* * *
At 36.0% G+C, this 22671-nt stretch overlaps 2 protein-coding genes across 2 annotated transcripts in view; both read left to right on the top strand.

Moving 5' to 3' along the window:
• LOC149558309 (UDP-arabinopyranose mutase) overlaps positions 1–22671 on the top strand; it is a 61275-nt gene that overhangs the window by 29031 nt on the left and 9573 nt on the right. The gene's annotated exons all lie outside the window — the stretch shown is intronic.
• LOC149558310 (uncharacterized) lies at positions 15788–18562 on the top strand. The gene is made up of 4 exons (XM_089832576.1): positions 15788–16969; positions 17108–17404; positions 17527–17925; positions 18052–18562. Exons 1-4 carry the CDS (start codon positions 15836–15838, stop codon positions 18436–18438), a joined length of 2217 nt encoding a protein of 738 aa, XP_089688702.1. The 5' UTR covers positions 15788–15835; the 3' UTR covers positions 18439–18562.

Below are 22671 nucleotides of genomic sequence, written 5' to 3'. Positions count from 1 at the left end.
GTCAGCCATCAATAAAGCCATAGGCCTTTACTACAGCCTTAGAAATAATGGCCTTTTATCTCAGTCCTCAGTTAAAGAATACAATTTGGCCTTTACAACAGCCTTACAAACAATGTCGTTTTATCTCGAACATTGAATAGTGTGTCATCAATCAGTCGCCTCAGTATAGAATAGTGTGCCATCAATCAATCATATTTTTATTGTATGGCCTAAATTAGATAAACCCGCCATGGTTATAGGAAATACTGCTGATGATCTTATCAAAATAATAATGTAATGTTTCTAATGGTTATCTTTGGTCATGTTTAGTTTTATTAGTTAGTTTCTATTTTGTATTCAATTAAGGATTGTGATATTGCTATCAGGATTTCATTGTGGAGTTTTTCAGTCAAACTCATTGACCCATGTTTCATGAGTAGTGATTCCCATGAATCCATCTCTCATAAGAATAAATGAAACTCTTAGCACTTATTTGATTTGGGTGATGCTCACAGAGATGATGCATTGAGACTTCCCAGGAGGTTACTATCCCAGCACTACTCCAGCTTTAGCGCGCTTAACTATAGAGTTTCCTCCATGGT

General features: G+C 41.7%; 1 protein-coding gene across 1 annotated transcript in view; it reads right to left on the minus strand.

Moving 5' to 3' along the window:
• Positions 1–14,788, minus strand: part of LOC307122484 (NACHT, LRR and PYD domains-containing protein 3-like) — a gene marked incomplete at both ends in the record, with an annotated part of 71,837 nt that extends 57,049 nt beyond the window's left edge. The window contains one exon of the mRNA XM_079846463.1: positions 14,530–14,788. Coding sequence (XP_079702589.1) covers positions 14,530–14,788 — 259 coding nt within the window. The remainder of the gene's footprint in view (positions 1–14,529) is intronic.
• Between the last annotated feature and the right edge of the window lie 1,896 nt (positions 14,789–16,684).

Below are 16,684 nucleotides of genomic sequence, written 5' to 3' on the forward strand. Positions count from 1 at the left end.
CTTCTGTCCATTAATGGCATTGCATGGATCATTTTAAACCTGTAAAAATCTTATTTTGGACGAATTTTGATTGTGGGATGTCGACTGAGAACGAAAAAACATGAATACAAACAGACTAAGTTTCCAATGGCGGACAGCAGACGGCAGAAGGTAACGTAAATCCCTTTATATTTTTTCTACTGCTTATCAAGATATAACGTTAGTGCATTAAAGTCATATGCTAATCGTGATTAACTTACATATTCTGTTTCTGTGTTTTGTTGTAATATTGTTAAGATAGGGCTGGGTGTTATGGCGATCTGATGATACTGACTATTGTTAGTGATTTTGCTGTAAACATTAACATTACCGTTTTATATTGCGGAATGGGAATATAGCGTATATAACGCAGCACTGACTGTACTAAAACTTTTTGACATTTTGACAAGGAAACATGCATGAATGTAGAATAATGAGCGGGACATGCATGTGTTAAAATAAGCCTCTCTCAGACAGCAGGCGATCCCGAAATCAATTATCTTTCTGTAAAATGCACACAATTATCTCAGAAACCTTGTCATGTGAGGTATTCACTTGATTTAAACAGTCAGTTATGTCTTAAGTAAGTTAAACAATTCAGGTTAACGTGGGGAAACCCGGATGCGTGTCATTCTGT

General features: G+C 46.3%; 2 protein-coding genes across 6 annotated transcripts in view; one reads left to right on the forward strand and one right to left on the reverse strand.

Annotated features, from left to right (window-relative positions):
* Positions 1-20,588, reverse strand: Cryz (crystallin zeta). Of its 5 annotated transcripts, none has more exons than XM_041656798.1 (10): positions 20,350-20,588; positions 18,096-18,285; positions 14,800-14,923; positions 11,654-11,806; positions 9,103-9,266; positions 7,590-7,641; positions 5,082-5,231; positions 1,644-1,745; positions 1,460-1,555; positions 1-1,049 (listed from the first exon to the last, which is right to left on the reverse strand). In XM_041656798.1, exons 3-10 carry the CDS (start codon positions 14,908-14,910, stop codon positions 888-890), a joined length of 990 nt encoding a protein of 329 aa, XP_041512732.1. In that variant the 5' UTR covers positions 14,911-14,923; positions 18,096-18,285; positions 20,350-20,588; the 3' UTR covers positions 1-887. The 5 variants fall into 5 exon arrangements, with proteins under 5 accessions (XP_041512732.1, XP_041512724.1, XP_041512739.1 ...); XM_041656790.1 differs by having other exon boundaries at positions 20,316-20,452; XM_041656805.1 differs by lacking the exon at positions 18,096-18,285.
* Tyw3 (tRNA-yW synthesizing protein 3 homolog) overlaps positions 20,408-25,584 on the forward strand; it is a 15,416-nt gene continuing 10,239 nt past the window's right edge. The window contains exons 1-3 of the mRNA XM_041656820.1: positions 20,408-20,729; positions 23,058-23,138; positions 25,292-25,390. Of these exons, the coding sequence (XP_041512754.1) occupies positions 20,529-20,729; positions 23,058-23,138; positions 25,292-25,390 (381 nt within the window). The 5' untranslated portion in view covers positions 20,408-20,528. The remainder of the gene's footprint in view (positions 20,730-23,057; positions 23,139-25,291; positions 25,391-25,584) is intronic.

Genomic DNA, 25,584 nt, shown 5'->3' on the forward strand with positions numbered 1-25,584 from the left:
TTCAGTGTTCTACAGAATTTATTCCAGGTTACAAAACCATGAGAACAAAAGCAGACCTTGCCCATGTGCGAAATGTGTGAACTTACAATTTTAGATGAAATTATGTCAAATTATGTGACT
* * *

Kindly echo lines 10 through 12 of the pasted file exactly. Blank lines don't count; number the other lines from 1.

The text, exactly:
• Between the last annotated feature and the right edge of the window lie 1,896 nt (positions 14,789–16,684).

Below are 16,684 nucleotides of genomic sequence, written 5' to 3' on the forward strand. Positions count from 1 at the left end.
CTTCTGTCCATTAATGGCATTGCATGGATCATTTTAAACCTGTAAAAATCTTATTTTGGACGAATTTTGATTGTGGGATGTCGACTGAGAACGAAAAAACATGAATACAAACAGACTAAGTTTCCAATGGCGGACAGCAGACGGCAGAAGGTAACGTAAATCCCTTTATATTTTTTCTACTGCTTATCAAGATATAACGTTAGTGCATTAAAGTCATATGCTAATCGTGATTAACTTACATATTCTGTTTCTGTGTTTTGTTGTAATATTGTTAAGATAGGGCTGGGTGTTATGGCGATCTGATGATACTGACTATTGTTAGTGATTTTGCTGTAAACATTAACATTACCGTTTTATATTGCGGAATGGGAATATAGCGTATATAACGCAGCACTGACTGTACTAAAACTTTTTGACATTTTGACAAGGAAACATGCATGAATGTAGAATAATGAGCGGGACATGCATGTGTTAAAATAAGCCTCTCTCAGACAGCAGGCGATCCCGAAATCAATTATCTTTCTGTAAAATGCACACAATTATCTCAGAAACCTTGTCATGTGAGGTATTCACTTGATTTAAACAGTCAGTTATGTCTTAAGTAAGTTAAACAATTCAGGTTAACGTGGGGAAACCCGGATGCGTGTCATTCTGT